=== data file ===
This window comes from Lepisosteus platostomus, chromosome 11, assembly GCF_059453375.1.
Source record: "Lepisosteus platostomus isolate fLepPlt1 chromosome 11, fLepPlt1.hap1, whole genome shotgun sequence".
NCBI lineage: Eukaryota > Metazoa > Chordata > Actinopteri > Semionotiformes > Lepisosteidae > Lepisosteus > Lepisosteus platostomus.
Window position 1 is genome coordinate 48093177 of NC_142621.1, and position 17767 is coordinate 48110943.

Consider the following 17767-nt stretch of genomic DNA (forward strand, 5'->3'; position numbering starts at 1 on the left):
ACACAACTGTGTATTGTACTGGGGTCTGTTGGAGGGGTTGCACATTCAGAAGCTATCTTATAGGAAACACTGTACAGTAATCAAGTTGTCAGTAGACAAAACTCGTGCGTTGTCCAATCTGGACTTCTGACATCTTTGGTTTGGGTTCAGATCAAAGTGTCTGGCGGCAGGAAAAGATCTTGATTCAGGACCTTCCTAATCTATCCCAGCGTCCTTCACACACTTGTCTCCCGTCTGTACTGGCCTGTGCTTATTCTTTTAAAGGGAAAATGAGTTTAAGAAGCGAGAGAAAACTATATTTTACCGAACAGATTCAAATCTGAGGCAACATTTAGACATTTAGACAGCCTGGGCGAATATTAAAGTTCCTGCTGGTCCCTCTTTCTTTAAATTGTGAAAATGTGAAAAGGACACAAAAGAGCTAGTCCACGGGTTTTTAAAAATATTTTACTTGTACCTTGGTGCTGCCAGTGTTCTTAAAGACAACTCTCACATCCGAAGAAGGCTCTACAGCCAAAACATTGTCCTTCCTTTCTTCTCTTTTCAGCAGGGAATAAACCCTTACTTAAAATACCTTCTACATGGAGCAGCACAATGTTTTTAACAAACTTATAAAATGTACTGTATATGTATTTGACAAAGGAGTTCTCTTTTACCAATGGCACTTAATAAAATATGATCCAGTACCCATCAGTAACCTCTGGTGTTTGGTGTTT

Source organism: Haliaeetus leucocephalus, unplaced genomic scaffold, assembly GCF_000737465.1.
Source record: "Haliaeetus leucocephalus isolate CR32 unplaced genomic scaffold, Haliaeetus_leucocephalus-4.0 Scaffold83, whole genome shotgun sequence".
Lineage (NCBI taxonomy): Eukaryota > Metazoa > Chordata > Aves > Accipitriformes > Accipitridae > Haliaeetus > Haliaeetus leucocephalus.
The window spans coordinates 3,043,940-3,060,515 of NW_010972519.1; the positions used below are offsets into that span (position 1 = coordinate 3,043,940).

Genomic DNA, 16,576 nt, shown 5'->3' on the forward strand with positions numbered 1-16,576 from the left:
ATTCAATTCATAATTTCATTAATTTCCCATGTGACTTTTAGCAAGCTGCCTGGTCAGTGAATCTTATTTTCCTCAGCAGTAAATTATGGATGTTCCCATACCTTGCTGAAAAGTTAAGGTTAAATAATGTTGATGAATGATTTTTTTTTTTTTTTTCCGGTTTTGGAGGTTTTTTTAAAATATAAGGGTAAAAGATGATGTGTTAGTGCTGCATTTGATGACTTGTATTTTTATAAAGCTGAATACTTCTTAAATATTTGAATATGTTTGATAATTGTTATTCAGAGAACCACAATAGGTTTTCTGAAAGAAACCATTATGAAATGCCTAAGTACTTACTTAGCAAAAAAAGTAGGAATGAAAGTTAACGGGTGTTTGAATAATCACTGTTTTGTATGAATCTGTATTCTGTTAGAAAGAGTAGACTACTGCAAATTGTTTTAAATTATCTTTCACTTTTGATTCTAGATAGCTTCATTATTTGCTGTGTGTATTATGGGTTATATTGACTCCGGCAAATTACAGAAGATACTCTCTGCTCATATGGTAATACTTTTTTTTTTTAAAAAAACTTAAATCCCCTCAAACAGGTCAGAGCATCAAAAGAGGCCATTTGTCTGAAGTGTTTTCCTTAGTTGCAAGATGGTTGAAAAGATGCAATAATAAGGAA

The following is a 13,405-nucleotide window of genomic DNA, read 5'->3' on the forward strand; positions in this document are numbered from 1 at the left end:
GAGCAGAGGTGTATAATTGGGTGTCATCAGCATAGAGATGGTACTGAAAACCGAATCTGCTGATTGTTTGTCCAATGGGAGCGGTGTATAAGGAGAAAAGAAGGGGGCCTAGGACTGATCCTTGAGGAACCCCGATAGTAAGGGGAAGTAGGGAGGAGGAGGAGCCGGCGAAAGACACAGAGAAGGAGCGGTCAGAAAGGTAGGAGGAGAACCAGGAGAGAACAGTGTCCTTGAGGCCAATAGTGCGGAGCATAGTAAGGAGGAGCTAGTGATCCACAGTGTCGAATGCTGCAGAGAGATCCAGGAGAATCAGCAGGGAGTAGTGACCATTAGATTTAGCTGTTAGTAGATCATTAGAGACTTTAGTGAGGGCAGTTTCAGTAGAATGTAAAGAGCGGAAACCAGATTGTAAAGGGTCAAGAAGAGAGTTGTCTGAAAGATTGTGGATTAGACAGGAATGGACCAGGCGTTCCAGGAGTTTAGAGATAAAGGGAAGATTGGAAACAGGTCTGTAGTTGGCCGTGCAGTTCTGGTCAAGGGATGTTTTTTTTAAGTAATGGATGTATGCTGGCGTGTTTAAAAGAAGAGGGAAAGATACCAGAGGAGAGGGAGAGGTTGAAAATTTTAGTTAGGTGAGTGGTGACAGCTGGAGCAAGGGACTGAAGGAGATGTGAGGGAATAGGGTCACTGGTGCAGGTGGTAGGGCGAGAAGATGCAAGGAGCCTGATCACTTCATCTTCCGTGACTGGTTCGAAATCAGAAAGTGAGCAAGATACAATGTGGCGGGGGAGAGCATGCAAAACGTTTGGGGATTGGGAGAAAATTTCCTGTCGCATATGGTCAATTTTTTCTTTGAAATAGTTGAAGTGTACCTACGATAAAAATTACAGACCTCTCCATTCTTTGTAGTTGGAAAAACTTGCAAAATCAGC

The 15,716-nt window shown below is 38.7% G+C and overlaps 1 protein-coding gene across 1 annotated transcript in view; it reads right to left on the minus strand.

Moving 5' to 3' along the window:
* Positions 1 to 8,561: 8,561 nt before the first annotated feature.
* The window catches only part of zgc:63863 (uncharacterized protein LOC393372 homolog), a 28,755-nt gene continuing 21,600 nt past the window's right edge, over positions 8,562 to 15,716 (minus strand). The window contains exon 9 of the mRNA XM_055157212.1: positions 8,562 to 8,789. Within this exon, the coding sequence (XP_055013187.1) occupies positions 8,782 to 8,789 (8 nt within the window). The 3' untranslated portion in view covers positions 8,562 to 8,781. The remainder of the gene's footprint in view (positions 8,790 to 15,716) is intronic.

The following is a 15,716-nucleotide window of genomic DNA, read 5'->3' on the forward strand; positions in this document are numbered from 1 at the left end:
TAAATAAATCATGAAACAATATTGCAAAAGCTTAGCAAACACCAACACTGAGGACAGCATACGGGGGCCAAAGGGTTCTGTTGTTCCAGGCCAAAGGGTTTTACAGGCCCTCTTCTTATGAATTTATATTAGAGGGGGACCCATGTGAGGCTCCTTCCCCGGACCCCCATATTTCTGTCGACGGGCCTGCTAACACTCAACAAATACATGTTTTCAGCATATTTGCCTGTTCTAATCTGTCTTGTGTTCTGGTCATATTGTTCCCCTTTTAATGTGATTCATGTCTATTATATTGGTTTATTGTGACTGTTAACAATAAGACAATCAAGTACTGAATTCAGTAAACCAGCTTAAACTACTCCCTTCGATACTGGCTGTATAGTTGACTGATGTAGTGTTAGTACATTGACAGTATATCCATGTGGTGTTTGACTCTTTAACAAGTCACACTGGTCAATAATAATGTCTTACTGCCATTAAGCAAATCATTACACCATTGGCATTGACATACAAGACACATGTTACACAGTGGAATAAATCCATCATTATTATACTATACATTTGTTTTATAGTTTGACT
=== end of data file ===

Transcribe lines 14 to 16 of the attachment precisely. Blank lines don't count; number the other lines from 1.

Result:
GAGCAGAGGTGTATAATTGGGTGTCATCAGCATAGAGATGGTACTGAAAACCGAATCTGCTGATTGTTTGTCCAATGGGAGCGGTGTATAAGGAGAAAAGAAGGGGGCCTAGGACTGATCCTTGAGGAACCCCGATAGTAAGGGGAAGTAGGGAGGAGGAGGAGCCGGCGAAAGACACAGAGAAGGAGCGGTCAGAAAGGTAGGAGGAGAACCAGGAGAGAACAGTGTCCTTGAGGCCAATAGTGCGGAGCATAGTAAGGAGGAGCTAGTGATCCACAGTGTCGAATGCTGCAGAGAGATCCAGGAGAATCAGCAGGGAGTAGTGACCATTAGATTTAGCTGTTAGTAGATCATTAGAGACTTTAGTGAGGGCAGTTTCAGTAGAATGTAAAGAGCGGAAACCAGATTGTAAAGGGTCAAGAAGAGAGTTGTCTGAAAGATTGTGGATTAGACAGGAATGGACCAGGCGTTCCAGGAGTTTAGAGATAAAGGGAAGATTGGAAACAGGTCTGTAGTTGGCCGTGCAGTTCTGGTCAAGGGATGTTTTTTTTAAGTAATGGATGTATGCTGGCGTGTTTAAAAGAAGAGGGAAAGATACCAGAGGAGAGGGAGAGGTTGAAAATTTTAGTTAGGTGAGTGGTGACAGCTGGAGCAAGGGACTGAAGGAGATGTGAGGGAATAGGGTCACTGGTGCAGGTGGTAGGGCGAGAAGATGCAAGGAGCCTGATCACTTCATCTTCCGTGACTGGTTCGAAATCAGAAAGTGAGCAAGATACAATGTGGCGGGGGAGAGCATGCAAAACGTTTGGGGATTGGGAGAAAATTTCCTGTCGCATATGGTCAATTTTTTCTTTGAAATAGTTGAAGTGTACCTACGATAAAAATTACAGACCTCTCCATTCTTTGTAGTTGGAAAAACTTGCAAAATCAGC

The 15,716-nt window shown below is 38.7% G+C and overlaps 1 protein-coding gene across 1 annotated transcript in view; it reads right to left on the minus strand.

Moving 5' to 3' along the window: